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After I have written some commits, I very often git rebase -i over them, in order to test them, if necessary split them, take parts form one commit and squash them to another, more appropriate one.

But there is a problem. Say, today I am hunting for a bug, that 5 recent commits are causing. I rebase interactively on the last known to work (bear with me, not using git bisect for a reason). The next commit introduces the bug, but is a big mess some unrelated code.

So I git reset HEAD~ and then form several internally logical commits.

Here is the problem. I do not know which is the first problematic commit. So I select edit for all commits when rebasing. After I am done with the problematic commit, I have a couple of commits in the past, that I would like to test further.

Currently, I do git rebase --continue many times, until the rebase is complete, and then rebase interactively again. This has a few problems:

  • It is tedious. At the very least, I would like a command that rebases to the top of the branch, skipping all edit declared commits.
  • Neverending merges. I need to merge often, and would prefer to first do the meaningful job of splitting the original commit, and only after that git commit --ammend the latter commits in order to be compatible with the edited hystory.

TL;DR;

How can I achieve this bi-directional traversal on a branch, while at the same time, creating, removing and amending commits? Or is this workflow conceptually wrong?

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    What is the reason why you're not using git bisect to isolate the commit that first introduced the bug? You didn't really give a clear explanation of that in your question. Jun 16 '14 at 16:48
  • @Cupcake, 1) some commits do not compile at all (debugging someone else's code) 2) some commits need to be split up, because they contain many unrelated changes and isolating a bug to that commit is rather useless.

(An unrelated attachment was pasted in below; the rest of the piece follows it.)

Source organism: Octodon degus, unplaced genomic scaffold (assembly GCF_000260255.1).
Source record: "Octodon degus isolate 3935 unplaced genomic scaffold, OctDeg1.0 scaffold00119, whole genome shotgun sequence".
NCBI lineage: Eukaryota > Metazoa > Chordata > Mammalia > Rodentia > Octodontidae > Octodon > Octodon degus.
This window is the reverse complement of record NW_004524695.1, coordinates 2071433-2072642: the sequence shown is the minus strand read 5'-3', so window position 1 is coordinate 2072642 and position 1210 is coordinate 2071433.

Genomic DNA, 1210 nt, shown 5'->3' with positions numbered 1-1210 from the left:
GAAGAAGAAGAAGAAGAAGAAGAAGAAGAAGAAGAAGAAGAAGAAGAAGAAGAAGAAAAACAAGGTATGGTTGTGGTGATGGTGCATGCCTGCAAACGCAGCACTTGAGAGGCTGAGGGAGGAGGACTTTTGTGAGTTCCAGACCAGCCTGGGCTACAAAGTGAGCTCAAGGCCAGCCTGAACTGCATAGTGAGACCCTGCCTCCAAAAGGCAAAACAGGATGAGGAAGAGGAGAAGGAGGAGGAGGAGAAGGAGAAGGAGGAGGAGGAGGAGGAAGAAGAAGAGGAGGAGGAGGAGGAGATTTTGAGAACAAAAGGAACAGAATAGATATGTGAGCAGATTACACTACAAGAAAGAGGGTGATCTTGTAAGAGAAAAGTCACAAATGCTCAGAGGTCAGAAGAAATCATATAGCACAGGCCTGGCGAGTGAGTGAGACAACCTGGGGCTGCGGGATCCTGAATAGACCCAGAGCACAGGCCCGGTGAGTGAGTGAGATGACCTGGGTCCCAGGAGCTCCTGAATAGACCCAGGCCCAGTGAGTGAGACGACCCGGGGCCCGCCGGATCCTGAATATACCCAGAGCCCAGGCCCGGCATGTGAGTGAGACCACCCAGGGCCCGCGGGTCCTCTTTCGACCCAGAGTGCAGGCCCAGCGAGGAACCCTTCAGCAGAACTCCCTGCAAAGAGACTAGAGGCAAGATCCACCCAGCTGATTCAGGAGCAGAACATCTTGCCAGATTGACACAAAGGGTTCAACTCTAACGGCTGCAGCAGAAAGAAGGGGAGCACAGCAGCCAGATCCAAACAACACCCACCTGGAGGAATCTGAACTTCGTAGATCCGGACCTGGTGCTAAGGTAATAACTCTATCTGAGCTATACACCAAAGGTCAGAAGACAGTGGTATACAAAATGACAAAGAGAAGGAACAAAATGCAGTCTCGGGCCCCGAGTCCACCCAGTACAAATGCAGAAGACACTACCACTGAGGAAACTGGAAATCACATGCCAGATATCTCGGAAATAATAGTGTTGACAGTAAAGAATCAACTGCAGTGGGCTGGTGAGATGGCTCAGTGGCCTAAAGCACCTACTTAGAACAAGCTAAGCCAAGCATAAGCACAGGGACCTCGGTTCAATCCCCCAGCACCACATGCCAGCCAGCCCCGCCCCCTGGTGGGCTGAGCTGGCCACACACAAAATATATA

– Vorac
    Jun 17 '14 at 8:23
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This is my opinion, based on my experience.

Debugging is one process. Rebasing is a different process. If you try to combine the two of them you get a mess.

At the point that you start your rebase, you should have working code. If you don't have working code, stop what you're doing and fix the code. If this is code that someone else has submitted to you, this is their problem, not yours. If your job is to integrate other people's code, it's perfectly reasonable to kick the problem back to them. Otherwise you just make more work for yourself.

@Cupcake has already asked why you're not using git bisect. Your answer tells me that you're working on too large a chunk of code. "Large" is not defined by number of lines, but rather by functionality. If someone is submitting code for you to integrate then they should be breaking it up into the right chunks, not you. If a chunk of code deals with multiple unrelated features then it's too large. (I'm using the word "chunk" to mean a logical changeset, which may include more than one commit. There's nothing wrong with working on multiple commits as long as they're logically related.)

I personally would not recommend your workflow. I think you should be using pull requests. I use this at my day job. Basically one person maintains a repository and other people submit requests to add commits to the repo. If the maintainer approves the change, great. If not, not. Each request has to stand on its own, and each request should add a very well-defined piece of functionality.

The nice thing about pull requests (and forking a repository) is that it makes a very clear separation of who is responsible for doing what. It sounds like that separation is missing from your current workflow.

If you're in the mood to dig in more deeply, I found Vincent Driessen's article on Gitflow to be very useful.

This is not what you asked, but you might also want to look into unit testing and continuous integration. Those things will make it harder for bugs to hide and ultimately save you some time as well.

Good luck! Git can be tricky to learn and it took me months to feel comfortable with it.

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    +1 the biggest problem is probably what the OP already knows: "commits need to be split up, because they contain many unrelated changes". Consequently, the better way to do it would be do smaller commits of only related things to avoid all the problems that stem from that self-created mess.
    – JensG
    Jul 5 '14 at 1:10

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